The question remains: What would the outcomes have been for these patients if they had gotten HER2-directed therapy?
AURORA, Colo. (PRWEB) July 27, 2017
The Lung Cancer Mutation Consortium at the University of Colorado Cancer Center reports this week in the journal Cancer that 24 of 920 patients (3 percent) with advanced-stage lung cancer had mutations in the gene HER2. Seventy-one percent of these patients were never-smokers, with a median age of 62. The gene HER2 has been known as a breast cancer driver, with therapies approved to target HER2 mutations in this setting. Now ongoing clinical trials are evaluating the use of HER2-directed therapy against lung cancer testing positive for the mutation. By identifying a significant population of HER2+ lung cancer patients, the current study demonstrates the need for these therapies.
“In this study, outcomes for HER2-positive lung cancer patients treated with conventional therapies were similar to outcomes for HER2-negative patients treated in the same way. But the question remains: What would the outcomes have been for these patients if they had gotten HER2-directed therapy?” asks Paul Bunn Jr., MD, FASCO, distinguished professor at the University of Colorado Cancer Center and James Dudley Professor of Lung Cancer Research at the University of Colorado School of Medicine.
Early data from this study offers hope. Of the 24 patients identified with HER2 mutation, 12 received HER2-directed therapy and 12 received conventional therapies (e.g. chemotherapy). Median survival for patients receiving HER2-directed therapy was 2.1 years compared with median survival of 1.4 years for those who did not receive HER2-directed therapy.
“These treatments seem to have activity, but there just aren’t enough patients to know for sure whether HER2-directed therapy is better than giving chemotherapy, or if one HER2 treatment is better than another,” Bunn says.
The gene HER2 is closely related to known lung cancer driver EGFR. Both genes code for proteins that function as growth factor receptors, meaning they sit on the surface of cells and, when activated, can spur the rapid cell growth that is a hallmark of cancer. Researchers and physicians have shown success treating EGFR lung cancer, for example with EGFR inhibitors gefitinib and erlotinib. Previous work at CU Cancer Center shows these drugs are especially useful against lung cancers that over-express both EGFR and HER2, implying that in addition to targeting HER2-positive lung cancers with drugs approved to treat HER2-positive breast cancers, there may be a role for HER2 inhibitors in HER2 cancers, perhaps both breast and lung.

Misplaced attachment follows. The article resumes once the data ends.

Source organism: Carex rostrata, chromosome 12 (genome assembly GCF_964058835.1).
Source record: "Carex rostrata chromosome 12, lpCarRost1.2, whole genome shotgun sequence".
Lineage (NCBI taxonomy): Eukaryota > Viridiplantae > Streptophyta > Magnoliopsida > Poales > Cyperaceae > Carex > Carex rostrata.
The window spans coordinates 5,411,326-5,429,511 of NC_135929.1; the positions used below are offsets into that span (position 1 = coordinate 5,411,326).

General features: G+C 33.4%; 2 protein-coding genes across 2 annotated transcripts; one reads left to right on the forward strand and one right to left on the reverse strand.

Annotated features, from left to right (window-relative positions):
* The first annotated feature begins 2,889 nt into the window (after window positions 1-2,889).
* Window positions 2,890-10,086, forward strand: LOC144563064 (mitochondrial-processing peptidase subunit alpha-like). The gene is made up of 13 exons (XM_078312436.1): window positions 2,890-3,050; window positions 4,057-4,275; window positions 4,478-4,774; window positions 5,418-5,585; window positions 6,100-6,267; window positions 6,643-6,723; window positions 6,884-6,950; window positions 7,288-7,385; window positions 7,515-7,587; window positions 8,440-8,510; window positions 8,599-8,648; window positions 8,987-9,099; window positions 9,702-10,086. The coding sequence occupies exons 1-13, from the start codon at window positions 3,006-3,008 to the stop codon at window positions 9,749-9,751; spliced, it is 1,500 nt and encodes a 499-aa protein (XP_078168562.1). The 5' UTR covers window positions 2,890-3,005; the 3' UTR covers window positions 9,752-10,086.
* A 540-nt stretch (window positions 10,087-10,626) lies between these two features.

The use of HER2 drugs may also need to be refined based on the criteria used to define HER2 dependence.
“Sometimes the criteria for HER2 positivity is a high level of HER2 protein, sometimes it’s over-expression of the HER2 gene, and sometimes it’s high HER2 copy number. We don’t know if some HER2 drugs work better than others in these settings,” Bunn says.
Ongoing clinical trials hope to answer many of these outstanding questions. For example, HER2 inhibitors neratinib and pyrotinib, the monoclonal antibody trastuzumab, and also antibody-drug conjugates aimed at HER2 are currently in trials (clinicaltrials.gov search terms “lung cancer” and “HER2”).
For now, the current study shows that a significant population of lung cancer patients with HER2 mutations exists. Ongoing clinical trials will define how to best treat this population.